Imagine buying a car that locks you into one brand of fuel. That new BMW only runs on BMW gas. There are plenty of BMW gas stations around, so convenience isn't an issue. But if a different brand of gas station offers a discount, a membership program, or some other marketing campaign, you can't participate. You're locked in with the BMW gas stations.

This could never happen in the real world, right? Consumers are too smart to buy into something like this. Or are they? After all, isn't that exactly what's happening in the e-book world? You buy a dedicated e-book reader like a Kindle or a Nook and you're locked in to that company's content. Part of this problem has to do with e-book formats (e.g., EPub or mobi) while another stems from publisher insistence on the use of digital rights management (DRM). Let's look at these issues individually.

Platform Lock-in

You buy a dedicated e-book reader like a Kindle or a Nook and you're locked in to that company's content.

Here's Amazon's not-so-secret formula: every time I buy another e-book for my Kindle, I'm building a library that makes me that much more loyal to Amazon's platform. If I've invested hundreds of dollars in Kindle-formatted content, how could I afford to switch to another reading platform?

It would be too inconvenient to have part of my library in Amazon's mobi format and the rest in EPub. Even though I could read both on a tablet, I'd be forced to switch between two different apps. The user interface between any two reading apps is similar but not identical, and searching across your entire library becomes a two-step process since there's no way to access all of your content within one app.

This situation isn't unique to Amazon. The same issue exists for all the other dedicated e-reader hardware platforms (e.g., Kobo, Nook, etc.). Google eBooks initially seemed like a solution to this problem, but it still doesn't offer mobi formats for the Kindle, so it's selling content for every format under the sun—except the one with the largest market share.

EPub could be the answer. It's a popular format based on Web standards and it's developed and maintained by the International Digital Publishing Forum, an organization focused on openness and broad industry adoption. It also happens to be the format used by every e-book vendor except the largest one: Amazon.

Even if we could get Amazon to adopt EPub, we'd still have that other pesky issue to deal with: DRM.

The Myth of DRM

Publishers saw what happened in the music industry and figured the only way they'd make their book content available digitally was to tightly wrap it with DRM. The irony is that some of the most highly pirated books were never released as e-books. Thanks to high-speed scanner technology, any print book can easily be converted to an e-book and distributed illegally.

Some publishers don't want to hear this, but the truth is that DRM can be hacked and does not eliminate piracy. It not only fails as a piracy deterrent, but it also introduces restrictions that make e-books less attractive than print books. We've all read a print book and passed it along to a friend. Good luck doing that with a DRM'd e-book! What publishers don't understand is that DRM implies a lack of trust. All customers are considered thieves and must be treated accordingly.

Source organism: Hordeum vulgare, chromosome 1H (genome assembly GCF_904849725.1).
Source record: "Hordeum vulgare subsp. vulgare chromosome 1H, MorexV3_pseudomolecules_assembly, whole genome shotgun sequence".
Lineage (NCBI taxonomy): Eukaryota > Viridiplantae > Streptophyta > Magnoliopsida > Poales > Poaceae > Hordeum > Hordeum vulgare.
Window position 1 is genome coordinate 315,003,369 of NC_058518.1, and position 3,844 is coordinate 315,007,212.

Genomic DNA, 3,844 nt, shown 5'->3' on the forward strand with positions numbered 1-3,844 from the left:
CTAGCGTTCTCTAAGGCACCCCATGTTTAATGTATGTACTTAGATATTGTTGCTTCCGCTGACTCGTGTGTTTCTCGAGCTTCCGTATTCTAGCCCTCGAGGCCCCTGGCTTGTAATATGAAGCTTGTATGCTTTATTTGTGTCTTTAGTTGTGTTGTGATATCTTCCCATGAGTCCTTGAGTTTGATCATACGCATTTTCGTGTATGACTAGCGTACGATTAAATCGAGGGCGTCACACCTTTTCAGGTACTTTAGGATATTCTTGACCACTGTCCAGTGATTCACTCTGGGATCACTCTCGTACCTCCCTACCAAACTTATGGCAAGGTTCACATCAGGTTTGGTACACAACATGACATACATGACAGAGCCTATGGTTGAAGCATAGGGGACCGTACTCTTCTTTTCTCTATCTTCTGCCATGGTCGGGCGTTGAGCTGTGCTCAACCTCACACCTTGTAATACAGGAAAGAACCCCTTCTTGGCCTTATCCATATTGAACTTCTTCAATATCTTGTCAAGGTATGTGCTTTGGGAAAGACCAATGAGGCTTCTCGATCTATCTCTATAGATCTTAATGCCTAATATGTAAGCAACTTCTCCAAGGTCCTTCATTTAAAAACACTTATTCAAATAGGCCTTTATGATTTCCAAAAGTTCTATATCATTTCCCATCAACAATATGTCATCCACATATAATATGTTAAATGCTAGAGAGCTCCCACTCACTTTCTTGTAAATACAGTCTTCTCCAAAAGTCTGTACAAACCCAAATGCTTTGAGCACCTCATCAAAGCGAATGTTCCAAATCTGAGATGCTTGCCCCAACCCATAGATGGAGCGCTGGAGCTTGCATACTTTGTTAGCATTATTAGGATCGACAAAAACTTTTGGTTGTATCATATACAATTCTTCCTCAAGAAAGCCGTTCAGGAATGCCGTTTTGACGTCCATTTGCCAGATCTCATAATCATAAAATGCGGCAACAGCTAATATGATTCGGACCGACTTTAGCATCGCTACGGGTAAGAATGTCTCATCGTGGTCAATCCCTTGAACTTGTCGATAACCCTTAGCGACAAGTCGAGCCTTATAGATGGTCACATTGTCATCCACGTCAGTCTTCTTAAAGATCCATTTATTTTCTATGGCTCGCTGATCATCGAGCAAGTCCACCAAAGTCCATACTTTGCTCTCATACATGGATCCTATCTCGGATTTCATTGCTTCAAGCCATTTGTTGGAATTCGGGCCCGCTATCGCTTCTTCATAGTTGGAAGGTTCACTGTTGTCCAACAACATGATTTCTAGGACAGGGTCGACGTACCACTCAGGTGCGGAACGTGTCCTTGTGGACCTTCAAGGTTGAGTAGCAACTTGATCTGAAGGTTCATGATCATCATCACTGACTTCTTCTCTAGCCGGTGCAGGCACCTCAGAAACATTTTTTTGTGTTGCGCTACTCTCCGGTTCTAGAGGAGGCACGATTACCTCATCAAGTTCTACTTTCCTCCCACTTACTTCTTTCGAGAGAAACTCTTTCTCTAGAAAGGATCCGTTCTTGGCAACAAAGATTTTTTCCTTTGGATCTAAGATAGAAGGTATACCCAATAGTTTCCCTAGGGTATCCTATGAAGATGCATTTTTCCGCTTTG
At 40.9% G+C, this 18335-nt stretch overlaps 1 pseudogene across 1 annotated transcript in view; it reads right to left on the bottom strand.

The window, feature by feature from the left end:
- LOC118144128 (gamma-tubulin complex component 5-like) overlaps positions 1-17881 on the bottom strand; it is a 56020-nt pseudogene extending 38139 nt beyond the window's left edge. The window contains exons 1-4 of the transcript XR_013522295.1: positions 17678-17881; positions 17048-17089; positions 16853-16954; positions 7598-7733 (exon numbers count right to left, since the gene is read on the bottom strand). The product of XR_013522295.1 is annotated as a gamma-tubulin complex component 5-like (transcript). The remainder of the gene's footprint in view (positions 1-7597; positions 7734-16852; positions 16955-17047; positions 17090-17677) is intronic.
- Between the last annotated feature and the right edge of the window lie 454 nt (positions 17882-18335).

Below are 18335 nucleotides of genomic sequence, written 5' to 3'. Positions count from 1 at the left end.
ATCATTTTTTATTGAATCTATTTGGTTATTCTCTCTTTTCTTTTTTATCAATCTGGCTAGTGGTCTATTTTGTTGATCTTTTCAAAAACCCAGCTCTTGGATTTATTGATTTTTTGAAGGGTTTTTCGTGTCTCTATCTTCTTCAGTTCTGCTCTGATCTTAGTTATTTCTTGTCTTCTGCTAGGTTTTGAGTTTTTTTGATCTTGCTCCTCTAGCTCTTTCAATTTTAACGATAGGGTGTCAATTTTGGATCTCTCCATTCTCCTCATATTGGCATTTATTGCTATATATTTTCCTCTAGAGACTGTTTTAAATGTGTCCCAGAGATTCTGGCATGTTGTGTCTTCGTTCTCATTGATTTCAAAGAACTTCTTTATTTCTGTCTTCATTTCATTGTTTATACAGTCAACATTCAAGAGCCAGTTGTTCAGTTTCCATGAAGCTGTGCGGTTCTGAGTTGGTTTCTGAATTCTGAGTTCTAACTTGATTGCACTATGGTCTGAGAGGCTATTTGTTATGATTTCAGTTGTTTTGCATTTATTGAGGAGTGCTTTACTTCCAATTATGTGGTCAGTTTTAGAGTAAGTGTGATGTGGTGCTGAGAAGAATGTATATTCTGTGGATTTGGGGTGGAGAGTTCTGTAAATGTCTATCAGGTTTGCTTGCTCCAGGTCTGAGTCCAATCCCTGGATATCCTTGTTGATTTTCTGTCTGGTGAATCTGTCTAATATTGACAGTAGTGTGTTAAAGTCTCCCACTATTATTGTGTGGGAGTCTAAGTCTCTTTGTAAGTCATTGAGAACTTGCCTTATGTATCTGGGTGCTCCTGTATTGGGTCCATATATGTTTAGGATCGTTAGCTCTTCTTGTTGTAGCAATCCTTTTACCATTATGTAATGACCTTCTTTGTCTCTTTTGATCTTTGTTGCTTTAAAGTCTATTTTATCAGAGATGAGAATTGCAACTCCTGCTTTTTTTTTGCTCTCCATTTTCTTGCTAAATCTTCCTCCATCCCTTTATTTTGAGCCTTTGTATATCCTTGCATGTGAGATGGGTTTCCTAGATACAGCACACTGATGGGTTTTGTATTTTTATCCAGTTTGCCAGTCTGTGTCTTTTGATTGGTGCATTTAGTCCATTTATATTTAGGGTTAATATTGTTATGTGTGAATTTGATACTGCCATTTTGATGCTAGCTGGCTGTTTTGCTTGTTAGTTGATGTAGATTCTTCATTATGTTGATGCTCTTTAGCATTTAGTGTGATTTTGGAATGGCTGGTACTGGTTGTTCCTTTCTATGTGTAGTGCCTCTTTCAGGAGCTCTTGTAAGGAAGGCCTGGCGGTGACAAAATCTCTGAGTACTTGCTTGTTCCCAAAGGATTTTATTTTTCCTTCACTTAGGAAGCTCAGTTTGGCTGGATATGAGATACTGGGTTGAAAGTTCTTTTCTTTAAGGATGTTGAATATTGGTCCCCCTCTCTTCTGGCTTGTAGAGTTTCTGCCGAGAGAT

In a terrific blog post entitled "Cutting Their Own Throats," author Charlie Stross argues that publishers' fear has enabled a big e-book player like Amazon to further reinforce its market position, often at the expense of publishers and authors—an unintended consequence of DRM. Given all these issues, why not eliminate DRM, since even the music industry has seen the light and moved on from DRM.

Lessons from the Music Industry

Several years ago Steve Jobs posted a letter to the music industry pleading for DRM to be abandoned. My favorite part of that letter is where Jobs asked why the music industry would allow DRM to go away. The answer: "DRMs haven't worked, and may never work, to halt music piracy." In fact, a study last year by Rice University and Duke University contends that removing DRM can actually decrease piracy.

I recently switched from an iPhone to an Android phone and wanted to get my music from the old device onto the new one. All I had to do was drag and drop the folder containing my music in iTunes to the SD card in my new phone. It worked perfectly because the music file formats are universal and there was no DRM involved. At the moment, incompatible file formats and DRM prevent that from happening with e-books. At some point in the not-too-distant future, however, I'm optimistic the book publishing industry will get to the same stage as the music industry and offer a universal, DRM-free format for all e-books. Then customers will be free to use whatever e-reader they prefer without fear of lock-in and incompatibilities. The music industry made the transition; why can't we?

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